Warning: THERE ARE SPOILERS BELOW.
**** – This book was astonishing. I loved it so much. It was truly intoxicating. I don’t even know if I’ve had enough time to reflect upon it as I only finished it last night, but I’m in a bit of a hurry as I’m leaving for Falmouth for a mini break in less than an hour! However, I know it will stay with me for a very, very long time.
I read this book full of suspense and amazement on almost every page. As soon as I finished it, I began research on the Koschei myth and, of course, Marya. As I mentioned in my previous post, I am a person who adores anything set in Russia, so when I heard that this book existed, I was straight on Amazon to order it.
The concept was invigorating, and Valente made it wholly original by intertwining it with Russian history, thus interweaving history and myth – which works brilliantly! Marya was a breath of fresh air as a character; torn between wanting to remain partly innocent (as seen by her desperate attempt to communicate with the Yelena’s/Vasilisa’s in the factory) and her gradual transformation into a hardened soul (as seen when she kidnaps Ivan and attempts to treat him in much the same way Koschei first treated her).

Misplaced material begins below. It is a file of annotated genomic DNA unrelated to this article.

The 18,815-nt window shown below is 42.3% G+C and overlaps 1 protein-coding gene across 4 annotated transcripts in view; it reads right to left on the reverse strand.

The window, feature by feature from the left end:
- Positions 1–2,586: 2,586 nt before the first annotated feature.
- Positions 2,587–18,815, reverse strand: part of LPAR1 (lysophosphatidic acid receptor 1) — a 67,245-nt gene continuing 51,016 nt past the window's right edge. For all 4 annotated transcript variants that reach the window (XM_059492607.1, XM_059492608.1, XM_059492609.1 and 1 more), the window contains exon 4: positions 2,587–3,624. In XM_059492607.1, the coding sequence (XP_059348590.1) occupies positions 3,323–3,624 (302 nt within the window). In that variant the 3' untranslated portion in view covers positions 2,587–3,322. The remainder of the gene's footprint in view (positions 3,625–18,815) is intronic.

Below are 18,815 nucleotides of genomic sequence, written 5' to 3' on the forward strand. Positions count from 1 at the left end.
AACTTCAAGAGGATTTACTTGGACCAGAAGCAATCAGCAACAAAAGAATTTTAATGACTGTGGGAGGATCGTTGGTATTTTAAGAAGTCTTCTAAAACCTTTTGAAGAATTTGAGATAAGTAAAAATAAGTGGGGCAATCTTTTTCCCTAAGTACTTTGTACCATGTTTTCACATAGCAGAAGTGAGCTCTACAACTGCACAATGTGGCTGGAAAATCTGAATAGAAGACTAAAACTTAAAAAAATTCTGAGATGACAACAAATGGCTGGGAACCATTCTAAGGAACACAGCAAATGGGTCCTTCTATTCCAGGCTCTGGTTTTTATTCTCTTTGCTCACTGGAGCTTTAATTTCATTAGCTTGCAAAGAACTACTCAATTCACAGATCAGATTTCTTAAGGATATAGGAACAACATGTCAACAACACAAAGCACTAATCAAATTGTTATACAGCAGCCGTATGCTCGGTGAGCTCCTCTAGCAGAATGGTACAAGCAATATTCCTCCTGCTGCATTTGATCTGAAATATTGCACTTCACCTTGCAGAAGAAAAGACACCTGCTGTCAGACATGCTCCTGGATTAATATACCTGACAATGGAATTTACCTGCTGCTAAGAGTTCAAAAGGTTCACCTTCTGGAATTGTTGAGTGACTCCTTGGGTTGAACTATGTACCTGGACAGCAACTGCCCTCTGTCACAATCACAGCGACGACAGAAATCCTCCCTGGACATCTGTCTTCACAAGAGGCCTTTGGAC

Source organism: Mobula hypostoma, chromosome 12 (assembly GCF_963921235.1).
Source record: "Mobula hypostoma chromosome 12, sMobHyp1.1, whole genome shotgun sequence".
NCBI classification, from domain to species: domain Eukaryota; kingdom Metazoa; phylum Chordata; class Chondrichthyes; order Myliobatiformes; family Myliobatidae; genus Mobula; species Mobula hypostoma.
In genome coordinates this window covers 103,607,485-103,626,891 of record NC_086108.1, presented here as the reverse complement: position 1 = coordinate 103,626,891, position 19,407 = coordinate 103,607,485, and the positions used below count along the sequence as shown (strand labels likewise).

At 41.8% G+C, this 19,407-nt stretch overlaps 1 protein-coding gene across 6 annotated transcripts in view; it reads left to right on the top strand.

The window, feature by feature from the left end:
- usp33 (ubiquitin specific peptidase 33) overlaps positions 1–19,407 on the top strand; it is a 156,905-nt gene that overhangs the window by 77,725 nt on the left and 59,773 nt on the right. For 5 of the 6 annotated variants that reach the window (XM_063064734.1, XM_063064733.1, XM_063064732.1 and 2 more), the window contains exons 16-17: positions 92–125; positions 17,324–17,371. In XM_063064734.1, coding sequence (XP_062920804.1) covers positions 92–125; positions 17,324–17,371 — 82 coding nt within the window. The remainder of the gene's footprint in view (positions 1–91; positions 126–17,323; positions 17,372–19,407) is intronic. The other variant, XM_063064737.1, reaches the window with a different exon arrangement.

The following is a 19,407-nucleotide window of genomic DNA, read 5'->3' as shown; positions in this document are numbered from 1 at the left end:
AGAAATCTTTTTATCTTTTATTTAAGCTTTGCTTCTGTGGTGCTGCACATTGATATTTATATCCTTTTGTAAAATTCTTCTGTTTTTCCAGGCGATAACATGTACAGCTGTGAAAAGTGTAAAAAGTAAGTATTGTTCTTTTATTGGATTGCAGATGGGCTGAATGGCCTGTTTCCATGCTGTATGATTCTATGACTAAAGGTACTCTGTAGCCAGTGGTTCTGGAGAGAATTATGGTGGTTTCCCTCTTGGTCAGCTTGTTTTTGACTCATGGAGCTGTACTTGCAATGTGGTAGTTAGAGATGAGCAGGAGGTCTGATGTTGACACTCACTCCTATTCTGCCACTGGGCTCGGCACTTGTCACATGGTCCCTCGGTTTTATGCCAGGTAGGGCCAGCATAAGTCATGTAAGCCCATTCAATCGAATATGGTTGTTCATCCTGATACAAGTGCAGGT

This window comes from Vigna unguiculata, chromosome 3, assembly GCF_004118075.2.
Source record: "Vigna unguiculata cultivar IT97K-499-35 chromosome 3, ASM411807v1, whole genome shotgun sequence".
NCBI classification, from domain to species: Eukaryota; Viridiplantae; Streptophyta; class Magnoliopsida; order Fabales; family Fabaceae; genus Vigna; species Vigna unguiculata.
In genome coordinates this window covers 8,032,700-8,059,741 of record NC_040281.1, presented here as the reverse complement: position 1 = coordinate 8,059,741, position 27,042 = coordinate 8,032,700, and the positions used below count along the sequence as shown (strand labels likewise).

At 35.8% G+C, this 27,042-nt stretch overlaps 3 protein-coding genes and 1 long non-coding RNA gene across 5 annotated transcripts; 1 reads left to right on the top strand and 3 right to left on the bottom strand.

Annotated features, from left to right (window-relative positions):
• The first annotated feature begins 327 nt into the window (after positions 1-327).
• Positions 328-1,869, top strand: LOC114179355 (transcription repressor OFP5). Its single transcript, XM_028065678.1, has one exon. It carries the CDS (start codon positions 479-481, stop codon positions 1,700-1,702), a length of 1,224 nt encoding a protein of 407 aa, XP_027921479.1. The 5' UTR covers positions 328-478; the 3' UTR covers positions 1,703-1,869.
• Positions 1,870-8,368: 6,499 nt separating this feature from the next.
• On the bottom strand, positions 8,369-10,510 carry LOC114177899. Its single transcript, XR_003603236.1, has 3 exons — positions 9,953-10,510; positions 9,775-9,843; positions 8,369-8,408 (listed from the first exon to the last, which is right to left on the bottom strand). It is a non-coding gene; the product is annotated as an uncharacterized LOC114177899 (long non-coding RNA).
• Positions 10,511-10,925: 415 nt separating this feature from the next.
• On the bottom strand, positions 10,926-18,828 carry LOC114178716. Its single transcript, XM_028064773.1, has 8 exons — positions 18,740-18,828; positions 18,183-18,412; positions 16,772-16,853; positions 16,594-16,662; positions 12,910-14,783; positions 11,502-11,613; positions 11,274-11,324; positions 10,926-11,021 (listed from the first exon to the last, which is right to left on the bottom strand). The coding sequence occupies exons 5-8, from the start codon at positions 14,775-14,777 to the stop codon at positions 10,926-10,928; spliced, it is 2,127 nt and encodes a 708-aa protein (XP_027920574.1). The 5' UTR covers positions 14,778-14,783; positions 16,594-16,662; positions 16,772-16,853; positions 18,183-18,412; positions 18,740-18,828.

I loved the use of repeating phrases, especially in the scenes where Marys reunites with her sisters. I thought it really added another layer to the text. The gradual parallels between Koschei and Marya were, in my opinion, also quite touching. And of course, the ending was a rather unexpected and saddening one – at least it was to me. The whole text was infused with magic, beautifully written, and I would highly recommend it to everyone, especially those who love myth and history as much as I do.